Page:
August 24, 2006

Relatives mourn at Ukraine crash site

By Gleb Garanich

SUKHA BALKA, Ukraine (Reuters) - Grieving relatives, their
heads bowed, gathered on Thursday by a meadow where a Russian
airliner bringing holidaymakers back from the seaside crashed
in eastern Ukraine, killing all 170 on board.

As flags flew at half staff to mark a day of mourning
throughout Russia, a wooden cross with black ribbons stood by
the gully where the Soviet-designed Tu-154 slammed into the
ground on Tuesday after flying into a violent storm.

Mourners were confined to an adjacent hill as search teams
from Ukraine and Russia completed clean-up work, gathering
debris as well as the remains of those who had been on board.

Teams of medics stood at the ready by a large tent to treat
distraught relatives.

The process of identifying the dead was also under way.
Officials said blood tests were required in some cases as the
plane was engulfed by a fire once it hit the ground,
disfiguring passengers' bodies.

Teams patrolled the site with sniffer dogs to ensure all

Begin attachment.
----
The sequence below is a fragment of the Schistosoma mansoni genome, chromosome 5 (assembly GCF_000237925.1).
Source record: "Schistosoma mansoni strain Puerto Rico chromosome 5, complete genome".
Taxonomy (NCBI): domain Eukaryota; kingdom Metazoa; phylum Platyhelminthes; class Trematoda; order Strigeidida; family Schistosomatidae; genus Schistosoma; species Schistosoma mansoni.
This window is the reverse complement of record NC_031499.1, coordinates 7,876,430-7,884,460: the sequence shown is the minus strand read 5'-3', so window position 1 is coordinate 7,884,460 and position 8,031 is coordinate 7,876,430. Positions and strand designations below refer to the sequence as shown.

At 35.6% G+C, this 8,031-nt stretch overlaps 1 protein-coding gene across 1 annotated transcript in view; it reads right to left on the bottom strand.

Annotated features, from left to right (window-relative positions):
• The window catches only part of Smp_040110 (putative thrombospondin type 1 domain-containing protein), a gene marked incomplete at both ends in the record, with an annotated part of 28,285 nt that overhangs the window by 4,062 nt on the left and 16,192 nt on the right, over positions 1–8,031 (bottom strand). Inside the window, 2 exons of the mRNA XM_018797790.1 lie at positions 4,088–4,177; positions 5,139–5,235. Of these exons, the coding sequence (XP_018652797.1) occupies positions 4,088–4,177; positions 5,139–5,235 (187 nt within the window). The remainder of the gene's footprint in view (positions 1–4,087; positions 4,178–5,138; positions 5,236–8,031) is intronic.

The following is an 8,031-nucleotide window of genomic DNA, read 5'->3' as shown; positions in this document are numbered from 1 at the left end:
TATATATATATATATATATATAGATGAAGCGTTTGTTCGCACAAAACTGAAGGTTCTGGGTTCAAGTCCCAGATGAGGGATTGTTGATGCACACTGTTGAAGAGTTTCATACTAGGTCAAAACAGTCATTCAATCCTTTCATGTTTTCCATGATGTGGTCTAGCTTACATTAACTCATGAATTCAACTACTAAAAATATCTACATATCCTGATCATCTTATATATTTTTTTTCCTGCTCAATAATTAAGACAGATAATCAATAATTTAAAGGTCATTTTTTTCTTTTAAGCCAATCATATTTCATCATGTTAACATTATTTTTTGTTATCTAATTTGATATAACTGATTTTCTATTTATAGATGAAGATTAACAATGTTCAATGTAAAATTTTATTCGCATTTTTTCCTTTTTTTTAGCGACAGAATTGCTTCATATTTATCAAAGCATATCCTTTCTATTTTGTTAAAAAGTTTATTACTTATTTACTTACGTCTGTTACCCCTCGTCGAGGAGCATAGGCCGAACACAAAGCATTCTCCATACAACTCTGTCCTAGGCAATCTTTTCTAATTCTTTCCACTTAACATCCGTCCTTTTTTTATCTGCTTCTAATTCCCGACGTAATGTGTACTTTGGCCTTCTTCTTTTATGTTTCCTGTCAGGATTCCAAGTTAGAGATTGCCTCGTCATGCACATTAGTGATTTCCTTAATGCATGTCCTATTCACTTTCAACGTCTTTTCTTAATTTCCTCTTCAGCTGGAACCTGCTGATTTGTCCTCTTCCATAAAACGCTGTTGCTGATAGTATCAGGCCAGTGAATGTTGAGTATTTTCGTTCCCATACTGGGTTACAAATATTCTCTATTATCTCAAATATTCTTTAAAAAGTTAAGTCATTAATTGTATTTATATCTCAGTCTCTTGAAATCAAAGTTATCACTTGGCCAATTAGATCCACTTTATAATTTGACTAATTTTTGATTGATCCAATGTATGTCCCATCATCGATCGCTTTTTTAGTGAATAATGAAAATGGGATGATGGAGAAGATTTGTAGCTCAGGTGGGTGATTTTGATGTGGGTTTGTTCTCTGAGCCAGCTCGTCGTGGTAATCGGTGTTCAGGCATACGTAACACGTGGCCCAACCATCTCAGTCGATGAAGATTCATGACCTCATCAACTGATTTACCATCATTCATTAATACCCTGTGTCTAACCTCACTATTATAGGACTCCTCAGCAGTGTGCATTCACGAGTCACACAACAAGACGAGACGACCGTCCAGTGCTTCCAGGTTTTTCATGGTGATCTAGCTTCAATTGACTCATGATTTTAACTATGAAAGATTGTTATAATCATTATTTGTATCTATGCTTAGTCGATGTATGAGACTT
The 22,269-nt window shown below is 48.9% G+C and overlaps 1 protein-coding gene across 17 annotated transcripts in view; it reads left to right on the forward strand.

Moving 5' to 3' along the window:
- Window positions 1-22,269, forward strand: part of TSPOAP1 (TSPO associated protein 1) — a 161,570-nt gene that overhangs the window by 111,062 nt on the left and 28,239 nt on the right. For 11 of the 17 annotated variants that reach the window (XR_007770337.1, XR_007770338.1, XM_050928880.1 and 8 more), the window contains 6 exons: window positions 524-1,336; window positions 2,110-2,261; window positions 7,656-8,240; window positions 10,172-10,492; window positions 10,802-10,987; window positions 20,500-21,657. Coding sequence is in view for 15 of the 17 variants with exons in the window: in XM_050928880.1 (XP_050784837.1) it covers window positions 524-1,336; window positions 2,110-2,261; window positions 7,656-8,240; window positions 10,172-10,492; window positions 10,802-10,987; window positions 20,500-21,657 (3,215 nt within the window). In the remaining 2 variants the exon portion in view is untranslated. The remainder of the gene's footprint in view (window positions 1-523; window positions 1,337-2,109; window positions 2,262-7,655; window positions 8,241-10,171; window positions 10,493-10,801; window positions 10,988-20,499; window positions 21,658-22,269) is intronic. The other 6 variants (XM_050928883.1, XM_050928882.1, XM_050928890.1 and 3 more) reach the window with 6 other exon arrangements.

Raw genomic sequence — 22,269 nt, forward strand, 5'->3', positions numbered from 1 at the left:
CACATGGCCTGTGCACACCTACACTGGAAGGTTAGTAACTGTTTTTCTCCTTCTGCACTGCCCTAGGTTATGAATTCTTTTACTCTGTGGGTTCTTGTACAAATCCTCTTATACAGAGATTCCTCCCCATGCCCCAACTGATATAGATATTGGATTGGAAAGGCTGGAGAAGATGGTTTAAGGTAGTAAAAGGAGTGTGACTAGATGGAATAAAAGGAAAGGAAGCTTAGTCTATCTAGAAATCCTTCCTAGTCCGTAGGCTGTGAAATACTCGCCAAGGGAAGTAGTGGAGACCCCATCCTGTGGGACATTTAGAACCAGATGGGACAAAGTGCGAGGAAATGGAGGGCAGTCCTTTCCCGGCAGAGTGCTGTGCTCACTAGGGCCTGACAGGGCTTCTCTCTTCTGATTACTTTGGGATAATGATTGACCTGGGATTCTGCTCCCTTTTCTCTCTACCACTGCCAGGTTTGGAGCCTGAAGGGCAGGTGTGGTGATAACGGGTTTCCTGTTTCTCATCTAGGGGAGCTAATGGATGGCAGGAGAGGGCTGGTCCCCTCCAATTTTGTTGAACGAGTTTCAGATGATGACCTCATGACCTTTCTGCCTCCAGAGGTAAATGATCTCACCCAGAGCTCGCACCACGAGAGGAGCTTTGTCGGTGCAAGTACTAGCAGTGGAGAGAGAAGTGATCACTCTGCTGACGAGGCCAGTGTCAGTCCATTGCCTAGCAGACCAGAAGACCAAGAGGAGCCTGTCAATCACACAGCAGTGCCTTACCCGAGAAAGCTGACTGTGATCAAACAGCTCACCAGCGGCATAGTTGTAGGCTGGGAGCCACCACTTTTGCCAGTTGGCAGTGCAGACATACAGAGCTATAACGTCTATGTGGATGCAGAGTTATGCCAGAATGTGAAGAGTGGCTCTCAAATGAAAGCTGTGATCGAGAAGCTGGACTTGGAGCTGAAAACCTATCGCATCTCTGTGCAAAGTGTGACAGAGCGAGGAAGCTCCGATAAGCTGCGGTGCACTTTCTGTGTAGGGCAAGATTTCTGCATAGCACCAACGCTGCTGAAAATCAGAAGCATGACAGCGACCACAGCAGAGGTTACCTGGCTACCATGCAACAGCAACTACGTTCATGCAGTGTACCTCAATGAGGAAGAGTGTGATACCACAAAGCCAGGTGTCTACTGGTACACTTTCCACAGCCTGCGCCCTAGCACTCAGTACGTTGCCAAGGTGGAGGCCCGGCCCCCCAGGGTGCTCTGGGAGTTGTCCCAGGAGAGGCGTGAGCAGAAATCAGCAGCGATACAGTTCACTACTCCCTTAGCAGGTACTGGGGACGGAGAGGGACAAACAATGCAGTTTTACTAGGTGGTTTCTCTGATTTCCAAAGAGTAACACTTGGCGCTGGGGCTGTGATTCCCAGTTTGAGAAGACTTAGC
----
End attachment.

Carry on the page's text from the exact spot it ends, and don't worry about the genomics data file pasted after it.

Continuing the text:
human remains had been removed.

"We are conducting checks," said Vadim Seryogin, head of a
team of Russian investigators at the site. "But we believe
that, along with our Ukrainian colleagues, we have got them all

Clergymen were allowed to place flowers and soft toys at
the heart of the site, next to a burned out engine. Forty-five
of the dead were children, six of them under two years old.

The clergy then scooped up a large sack of earth as a
keepsake for mourners, flown in from Russia's second city of St
Petersburg, where the aircraft had been headed from Anapa on
the Black Sea.


"The most dreadful thing when you have loss of life is the
feeling of helplessness," President Vladimir Putin told Spanish
King Juan Carlos at his Black Sea holiday residence.

"There is nothing you can do. In a case like this, we
remember those who died and try to help those close to them."

In St Petersburg, where many of the victims lived, mourners
led by the regional governor lit candles at a memorial service
in the colonnaded Kazan Cathedral.

The Tu-154's "black box" data and voice recorders were in
Moscow undergoing examination to determine what caused the
plane to plunge more than 11,000 meters (35,000 feet).
Officials said it could take more than a month to decipher the

Officials initially said the plane, operated by Pulkovo
Airlines, one of Russia's largest, had been hit by lightning.
But they have since refused to offer any explanation pending a
full investigation.

Russian media, quoting experts, said the plane may have
encountered difficulty by exceeding its maximum allowed
altitude to avoid the storm on its route across Ukraine's
eastern tip.

Passenger lists showed two Germans, a Dutch national, a
French citizen and one Finn among the dead.

(Additional reporting by Dmitry Solovyov in St Petersburg)